USING YOUR CREDIT EXCESSIVELY
The third bit of advice to build and maintain the best scores is not to charge your credit card balances anywhere near your credit limits. We call this maxing-out your credit cards.Let me impress how important this is for your credit scores. If you have good credit, no lates, collections charge offs or even public records appearing on your credit report, youwill lose a lot of points from your scores. How many points? If you have 5 or 6 credit cards and you max out those cards, you will see a point drop of 100 to125 points! This can take a perfect credit profile with no negatives reporting down from a prime, to a sub-prime rating overnight.
The second credit expert that we asked is Jose A. Rodriguez Jr. Jose is the CEO at Clean Slate Credit Solutionsand has personally helped hundred of people rebuild their credit, keep great credit, and even helps businesses build credit and get financing. Clean Slate’s mission statement is something that proves how dedicated they are when it comes to helping people with their credit. “Our mission is to help you escape credit prison and enjoy life with obtaining the credit you always wanted. With our “5 Plates to a Clean Slate” program, we will help you delete or correct inaccurate or unverifiable information from your credit report and empower you with the knowledge you need to maximize your credit scores.” Now lets take a look at what Jose has to say about building habits to build and rebuild great credit:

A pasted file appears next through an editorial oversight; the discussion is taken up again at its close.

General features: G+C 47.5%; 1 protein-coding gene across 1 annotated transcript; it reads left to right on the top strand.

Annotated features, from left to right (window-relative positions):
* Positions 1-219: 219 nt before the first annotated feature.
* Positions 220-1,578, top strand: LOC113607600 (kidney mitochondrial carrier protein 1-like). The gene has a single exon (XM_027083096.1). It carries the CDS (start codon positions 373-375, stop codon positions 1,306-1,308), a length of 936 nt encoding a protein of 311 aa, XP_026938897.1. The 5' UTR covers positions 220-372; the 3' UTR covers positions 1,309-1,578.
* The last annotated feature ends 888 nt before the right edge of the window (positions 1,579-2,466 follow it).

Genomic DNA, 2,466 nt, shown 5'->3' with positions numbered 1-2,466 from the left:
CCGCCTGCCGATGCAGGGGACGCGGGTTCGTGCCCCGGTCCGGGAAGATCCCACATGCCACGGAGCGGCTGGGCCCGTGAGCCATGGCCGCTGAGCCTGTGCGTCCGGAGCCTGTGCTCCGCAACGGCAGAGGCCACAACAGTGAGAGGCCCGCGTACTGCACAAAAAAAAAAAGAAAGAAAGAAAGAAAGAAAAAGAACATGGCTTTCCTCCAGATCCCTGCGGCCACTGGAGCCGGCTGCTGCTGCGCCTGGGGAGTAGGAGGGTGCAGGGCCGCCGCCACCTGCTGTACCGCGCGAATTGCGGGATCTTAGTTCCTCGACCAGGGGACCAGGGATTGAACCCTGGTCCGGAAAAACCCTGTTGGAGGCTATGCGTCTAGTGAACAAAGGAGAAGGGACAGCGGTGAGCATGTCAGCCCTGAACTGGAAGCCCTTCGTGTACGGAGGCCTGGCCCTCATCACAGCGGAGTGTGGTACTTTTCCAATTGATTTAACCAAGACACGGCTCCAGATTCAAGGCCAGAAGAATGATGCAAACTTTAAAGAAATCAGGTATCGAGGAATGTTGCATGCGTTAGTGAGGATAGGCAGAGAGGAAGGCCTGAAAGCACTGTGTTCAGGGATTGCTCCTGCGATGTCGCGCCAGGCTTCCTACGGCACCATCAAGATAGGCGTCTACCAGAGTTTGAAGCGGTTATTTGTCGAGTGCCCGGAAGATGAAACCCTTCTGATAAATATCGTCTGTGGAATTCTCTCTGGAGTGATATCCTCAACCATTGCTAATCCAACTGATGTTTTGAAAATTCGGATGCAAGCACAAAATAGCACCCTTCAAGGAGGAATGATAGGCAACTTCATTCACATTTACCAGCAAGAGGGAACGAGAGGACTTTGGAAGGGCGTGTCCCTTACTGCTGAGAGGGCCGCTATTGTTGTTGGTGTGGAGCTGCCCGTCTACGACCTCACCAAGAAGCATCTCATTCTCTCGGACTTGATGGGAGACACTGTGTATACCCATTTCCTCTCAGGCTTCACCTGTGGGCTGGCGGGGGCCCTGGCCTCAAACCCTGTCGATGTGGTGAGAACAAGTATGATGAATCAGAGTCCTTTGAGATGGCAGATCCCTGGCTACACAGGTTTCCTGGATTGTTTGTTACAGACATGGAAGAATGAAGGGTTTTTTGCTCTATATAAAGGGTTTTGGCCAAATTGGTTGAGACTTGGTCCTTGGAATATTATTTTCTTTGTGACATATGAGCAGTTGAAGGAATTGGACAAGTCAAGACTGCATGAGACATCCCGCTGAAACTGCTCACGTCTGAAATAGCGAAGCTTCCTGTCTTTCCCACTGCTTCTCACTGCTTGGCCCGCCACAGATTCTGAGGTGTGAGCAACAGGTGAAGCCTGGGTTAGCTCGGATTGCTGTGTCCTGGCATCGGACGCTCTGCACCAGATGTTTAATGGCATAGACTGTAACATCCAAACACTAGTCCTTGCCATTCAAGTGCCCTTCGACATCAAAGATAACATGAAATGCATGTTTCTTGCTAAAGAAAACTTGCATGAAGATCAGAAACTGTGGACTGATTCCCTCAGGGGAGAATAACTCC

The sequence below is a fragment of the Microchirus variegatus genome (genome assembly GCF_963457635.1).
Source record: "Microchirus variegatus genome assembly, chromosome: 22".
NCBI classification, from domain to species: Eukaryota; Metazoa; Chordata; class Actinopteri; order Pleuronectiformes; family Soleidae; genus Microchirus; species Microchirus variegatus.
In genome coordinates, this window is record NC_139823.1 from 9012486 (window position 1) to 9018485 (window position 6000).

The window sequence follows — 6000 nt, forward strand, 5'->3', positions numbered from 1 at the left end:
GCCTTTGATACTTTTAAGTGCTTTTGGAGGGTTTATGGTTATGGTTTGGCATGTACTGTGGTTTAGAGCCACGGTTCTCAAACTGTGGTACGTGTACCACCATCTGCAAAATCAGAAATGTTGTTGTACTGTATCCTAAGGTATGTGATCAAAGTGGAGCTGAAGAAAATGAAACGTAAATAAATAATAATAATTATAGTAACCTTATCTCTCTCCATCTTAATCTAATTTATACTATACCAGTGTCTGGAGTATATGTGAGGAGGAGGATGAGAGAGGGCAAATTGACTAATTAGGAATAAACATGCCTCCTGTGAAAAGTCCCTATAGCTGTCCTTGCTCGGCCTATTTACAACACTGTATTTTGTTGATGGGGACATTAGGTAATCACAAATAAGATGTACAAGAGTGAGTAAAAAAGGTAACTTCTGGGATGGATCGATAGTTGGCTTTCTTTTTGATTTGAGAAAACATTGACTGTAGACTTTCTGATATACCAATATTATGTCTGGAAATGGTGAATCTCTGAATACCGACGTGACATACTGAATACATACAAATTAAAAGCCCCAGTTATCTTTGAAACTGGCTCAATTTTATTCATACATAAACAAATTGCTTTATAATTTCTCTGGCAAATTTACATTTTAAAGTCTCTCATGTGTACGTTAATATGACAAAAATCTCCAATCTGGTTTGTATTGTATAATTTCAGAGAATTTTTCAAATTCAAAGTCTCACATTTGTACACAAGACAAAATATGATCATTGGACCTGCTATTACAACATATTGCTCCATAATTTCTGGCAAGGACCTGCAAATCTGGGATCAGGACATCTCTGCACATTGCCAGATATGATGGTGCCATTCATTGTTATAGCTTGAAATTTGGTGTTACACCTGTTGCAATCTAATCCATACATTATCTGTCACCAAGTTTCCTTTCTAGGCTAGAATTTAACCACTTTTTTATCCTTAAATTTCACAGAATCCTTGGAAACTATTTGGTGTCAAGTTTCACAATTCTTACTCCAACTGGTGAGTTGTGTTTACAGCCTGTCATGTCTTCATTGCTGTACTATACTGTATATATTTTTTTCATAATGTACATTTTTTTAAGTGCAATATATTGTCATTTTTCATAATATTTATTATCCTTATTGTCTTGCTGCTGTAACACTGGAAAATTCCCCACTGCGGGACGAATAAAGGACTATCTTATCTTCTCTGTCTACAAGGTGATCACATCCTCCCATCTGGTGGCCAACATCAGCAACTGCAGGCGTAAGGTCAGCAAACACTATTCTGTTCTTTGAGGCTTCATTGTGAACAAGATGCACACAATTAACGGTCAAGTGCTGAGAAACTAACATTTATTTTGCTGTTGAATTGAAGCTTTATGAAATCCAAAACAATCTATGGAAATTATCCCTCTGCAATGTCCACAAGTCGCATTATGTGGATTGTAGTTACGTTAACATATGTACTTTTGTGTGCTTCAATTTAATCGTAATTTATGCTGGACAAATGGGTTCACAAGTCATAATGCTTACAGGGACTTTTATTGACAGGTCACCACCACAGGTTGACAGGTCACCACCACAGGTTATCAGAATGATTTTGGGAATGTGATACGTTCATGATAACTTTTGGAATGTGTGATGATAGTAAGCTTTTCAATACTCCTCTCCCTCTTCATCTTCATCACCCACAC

1. When building or rebuilding credit, you want to ensure that you are applying for the right cards. You can’t expect to get approved for an American Express or top tier Chase credit card, when your credit score doesn’t warrant that type of approval. I always tell my clients to start small. Get a secured credit card with their local bank or credit union, and possibly with Capital One & Discover who offer great credit builder/starter credit cards. They have to be able to show the top tier credit cards that they are responsible and can handle paying their credit cards on time. So in a sense, prove them selves. Even though they might have to put money down to get approved for credit cards in the beginning, it will be worth it in the long run because it is allowing them to get rewarded with a good credit score as they pay their credit card every month.